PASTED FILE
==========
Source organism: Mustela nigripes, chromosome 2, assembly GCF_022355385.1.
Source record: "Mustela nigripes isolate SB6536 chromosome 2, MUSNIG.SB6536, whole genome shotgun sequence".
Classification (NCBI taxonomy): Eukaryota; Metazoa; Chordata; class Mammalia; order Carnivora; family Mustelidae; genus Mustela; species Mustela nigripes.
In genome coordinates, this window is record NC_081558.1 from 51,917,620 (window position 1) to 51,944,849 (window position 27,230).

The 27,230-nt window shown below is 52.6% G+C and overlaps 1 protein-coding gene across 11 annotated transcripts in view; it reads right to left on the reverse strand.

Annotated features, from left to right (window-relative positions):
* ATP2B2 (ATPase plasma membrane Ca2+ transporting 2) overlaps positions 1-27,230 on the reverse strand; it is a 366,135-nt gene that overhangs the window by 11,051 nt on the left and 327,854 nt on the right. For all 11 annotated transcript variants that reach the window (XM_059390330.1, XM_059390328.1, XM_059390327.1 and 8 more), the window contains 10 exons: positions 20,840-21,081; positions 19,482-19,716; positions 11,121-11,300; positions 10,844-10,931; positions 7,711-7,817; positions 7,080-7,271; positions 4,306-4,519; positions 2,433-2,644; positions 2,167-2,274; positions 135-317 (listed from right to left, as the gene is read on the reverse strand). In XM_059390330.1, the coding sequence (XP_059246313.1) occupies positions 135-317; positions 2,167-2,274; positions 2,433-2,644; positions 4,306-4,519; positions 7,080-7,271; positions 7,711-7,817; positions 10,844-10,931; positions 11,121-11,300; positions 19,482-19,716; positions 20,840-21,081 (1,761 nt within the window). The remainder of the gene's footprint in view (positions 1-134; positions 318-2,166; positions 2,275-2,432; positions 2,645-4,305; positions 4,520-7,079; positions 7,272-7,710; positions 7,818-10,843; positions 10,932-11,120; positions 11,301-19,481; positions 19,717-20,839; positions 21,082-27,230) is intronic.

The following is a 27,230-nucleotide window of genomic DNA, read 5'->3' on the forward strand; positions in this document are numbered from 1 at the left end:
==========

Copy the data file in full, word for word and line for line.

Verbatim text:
Source organism: Mustela nigripes, chromosome 2, assembly GCF_022355385.1.
Source record: "Mustela nigripes isolate SB6536 chromosome 2, MUSNIG.SB6536, whole genome shotgun sequence".
Classification (NCBI taxonomy): Eukaryota; Metazoa; Chordata; class Mammalia; order Carnivora; family Mustelidae; genus Mustela; species Mustela nigripes.
In genome coordinates, this window is record NC_081558.1 from 51,917,620 (window position 1) to 51,944,849 (window position 27,230).

The 27,230-nt window shown below is 52.6% G+C and overlaps 1 protein-coding gene across 11 annotated transcripts in view; it reads right to left on the reverse strand.

Annotated features, from left to right (window-relative positions):
* ATP2B2 (ATPase plasma membrane Ca2+ transporting 2) overlaps positions 1-27,230 on the reverse strand; it is a 366,135-nt gene that overhangs the window by 11,051 nt on the left and 327,854 nt on the right. For all 11 annotated transcript variants that reach the window (XM_059390330.1, XM_059390328.1, XM_059390327.1 and 8 more), the window contains 10 exons: positions 20,840-21,081; positions 19,482-19,716; positions 11,121-11,300; positions 10,844-10,931; positions 7,711-7,817; positions 7,080-7,271; positions 4,306-4,519; positions 2,433-2,644; positions 2,167-2,274; positions 135-317 (listed from right to left, as the gene is read on the reverse strand). In XM_059390330.1, the coding sequence (XP_059246313.1) occupies positions 135-317; positions 2,167-2,274; positions 2,433-2,644; positions 4,306-4,519; positions 7,080-7,271; positions 7,711-7,817; positions 10,844-10,931; positions 11,121-11,300; positions 19,482-19,716; positions 20,840-21,081 (1,761 nt within the window). The remainder of the gene's footprint in view (positions 1-134; positions 318-2,166; positions 2,275-2,432; positions 2,645-4,305; positions 4,520-7,079; positions 7,272-7,710; positions 7,818-10,843; positions 10,932-11,120; positions 11,301-19,481; positions 19,717-20,839; positions 21,082-27,230) is intronic.

The following is a 27,230-nucleotide window of genomic DNA, read 5'->3' on the forward strand; positions in this document are numbered from 1 at the left end: